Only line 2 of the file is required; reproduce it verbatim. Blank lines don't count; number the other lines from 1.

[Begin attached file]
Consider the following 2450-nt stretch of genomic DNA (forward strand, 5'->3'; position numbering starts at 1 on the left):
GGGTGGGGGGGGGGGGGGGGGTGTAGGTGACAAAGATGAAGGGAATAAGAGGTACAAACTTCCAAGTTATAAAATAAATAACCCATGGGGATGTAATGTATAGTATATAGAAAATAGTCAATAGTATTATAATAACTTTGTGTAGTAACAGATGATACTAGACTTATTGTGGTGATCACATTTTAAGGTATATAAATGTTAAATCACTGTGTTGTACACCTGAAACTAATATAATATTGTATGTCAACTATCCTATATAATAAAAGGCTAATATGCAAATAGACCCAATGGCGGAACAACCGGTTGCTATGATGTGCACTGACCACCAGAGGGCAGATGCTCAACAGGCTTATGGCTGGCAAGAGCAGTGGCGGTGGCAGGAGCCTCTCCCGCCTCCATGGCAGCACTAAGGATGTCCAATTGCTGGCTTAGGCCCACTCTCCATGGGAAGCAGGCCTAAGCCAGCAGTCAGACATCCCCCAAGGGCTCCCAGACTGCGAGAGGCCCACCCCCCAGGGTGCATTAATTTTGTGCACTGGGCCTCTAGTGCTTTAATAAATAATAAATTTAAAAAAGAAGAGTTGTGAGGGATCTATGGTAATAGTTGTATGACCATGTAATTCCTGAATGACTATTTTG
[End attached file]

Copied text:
GGGTGGGGGGGGGGGGGGGGGTGTAGGTGACAAAGATGAAGGGAATAAGAGGTACAAACTTCCAAGTTATAAAATAAATAACCCATGGGGATGTAATGTATAGTATATAGAAAATAGTCAATAGTATTATAATAACTTTGTGTAGTAACAGATGATACTAGACTTATTGTGGTGATCACATTTTAAGGTATATAAATGTTAAATCACTGTGTTGTACACCTGAAACTAATATAATATTGTATGTCAACTATCCTATATAATAAAAGGCTAATATGCAAATAGACCCAATGGCGGAACAACCGGTTGCTATGATGTGCACTGACCACCAGAGGGCAGATGCTCAACAGGCTTATGGCTGGCAAGAGCAGTGGCGGTGGCAGGAGCCTCTCCCGCCTCCATGGCAGCACTAAGGATGTCCAATTGCTGGCTTAGGCCCACTCTCCATGGGAAGCAGGCCTAAGCCAGCAGTCAGACATCCCCCAAGGGCTCCCAGACTGCGAGAGGCCCACCCCCCAGGGTGCATTAATTTTGTGCACTGGGCCTCTAGTGCTTTAATAAATAATAAATTTAAAAAAGAAGAGTTGTGAGGGATCTATGGTAATAGTTGTATGACCATGTAATTCCTGAATGACTATTTTG